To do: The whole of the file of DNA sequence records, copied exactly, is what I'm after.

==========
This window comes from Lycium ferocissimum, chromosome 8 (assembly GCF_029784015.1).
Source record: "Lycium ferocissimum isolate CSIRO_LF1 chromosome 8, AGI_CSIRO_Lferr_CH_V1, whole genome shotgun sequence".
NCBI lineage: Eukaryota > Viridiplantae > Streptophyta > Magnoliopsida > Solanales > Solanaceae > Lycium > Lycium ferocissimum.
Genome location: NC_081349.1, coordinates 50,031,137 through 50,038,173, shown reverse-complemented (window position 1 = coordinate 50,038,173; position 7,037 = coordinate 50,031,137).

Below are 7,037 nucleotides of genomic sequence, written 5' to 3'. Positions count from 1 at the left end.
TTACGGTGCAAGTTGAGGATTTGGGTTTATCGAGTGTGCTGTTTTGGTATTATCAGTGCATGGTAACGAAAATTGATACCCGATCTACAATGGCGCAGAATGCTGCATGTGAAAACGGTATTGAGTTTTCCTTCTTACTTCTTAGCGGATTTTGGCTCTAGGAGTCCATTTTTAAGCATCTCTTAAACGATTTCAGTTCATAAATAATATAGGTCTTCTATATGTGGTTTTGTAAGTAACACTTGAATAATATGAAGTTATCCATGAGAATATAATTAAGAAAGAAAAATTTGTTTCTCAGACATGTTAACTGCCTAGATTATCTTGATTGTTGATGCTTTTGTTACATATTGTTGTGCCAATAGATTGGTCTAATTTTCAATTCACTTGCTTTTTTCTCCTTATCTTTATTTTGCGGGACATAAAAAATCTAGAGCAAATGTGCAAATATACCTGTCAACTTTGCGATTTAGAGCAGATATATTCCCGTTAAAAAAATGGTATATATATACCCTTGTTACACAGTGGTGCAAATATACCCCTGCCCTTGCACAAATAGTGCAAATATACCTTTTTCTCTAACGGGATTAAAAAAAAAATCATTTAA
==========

This window comes from Lycium ferocissimum, chromosome 8 (assembly GCF_029784015.1).
Source record: "Lycium ferocissimum isolate CSIRO_LF1 chromosome 8, AGI_CSIRO_Lferr_CH_V1, whole genome shotgun sequence".
NCBI lineage: Eukaryota > Viridiplantae > Streptophyta > Magnoliopsida > Solanales > Solanaceae > Lycium > Lycium ferocissimum.
Genome location: NC_081349.1, coordinates 50,031,137 through 50,038,173, shown reverse-complemented (window position 1 = coordinate 50,038,173; position 7,037 = coordinate 50,031,137).

Below are 7,037 nucleotides of genomic sequence, written 5' to 3'. Positions count from 1 at the left end.
TTACGGTGCAAGTTGAGGATTTGGGTTTATCGAGTGTGCTGTTTTGGTATTATCAGTGCATGGTAACGAAAATTGATACCCGATCTACAATGGCGCAGAATGCTGCATGTGAAAACGGTATTGAGTTTTCCTTCTTACTTCTTAGCGGATTTTGGCTCTAGGAGTCCATTTTTAAGCATCTCTTAAACGATTTCAGTTCATAAATAATATAGGTCTTCTATATGTGGTTTTGTAAGTAACACTTGAATAATATGAAGTTATCCATGAGAATATAATTAAGAAAGAAAAATTTGTTTCTCAGACATGTTAACTGCCTAGATTATCTTGATTGTTGATGCTTTTGTTACATATTGTTGTGCCAATAGATTGGTCTAATTTTCAATTCACTTGCTTTTTTCTCCTTATCTTTATTTTGCGGGACATAAAAAATCTAGAGCAAATGTGCAAATATACCTGTCAACTTTGCGATTTAGAGCAGATATATTCCCGTTAAAAAAATGGTATATATATACCCTTGTTACACAGTGGTGCAAATATACCCCTGCCCTTGCACAAATAGTGCAAATATACCTTTTTCTCTAACGGGATTAAAAAAAAAATCATTTAA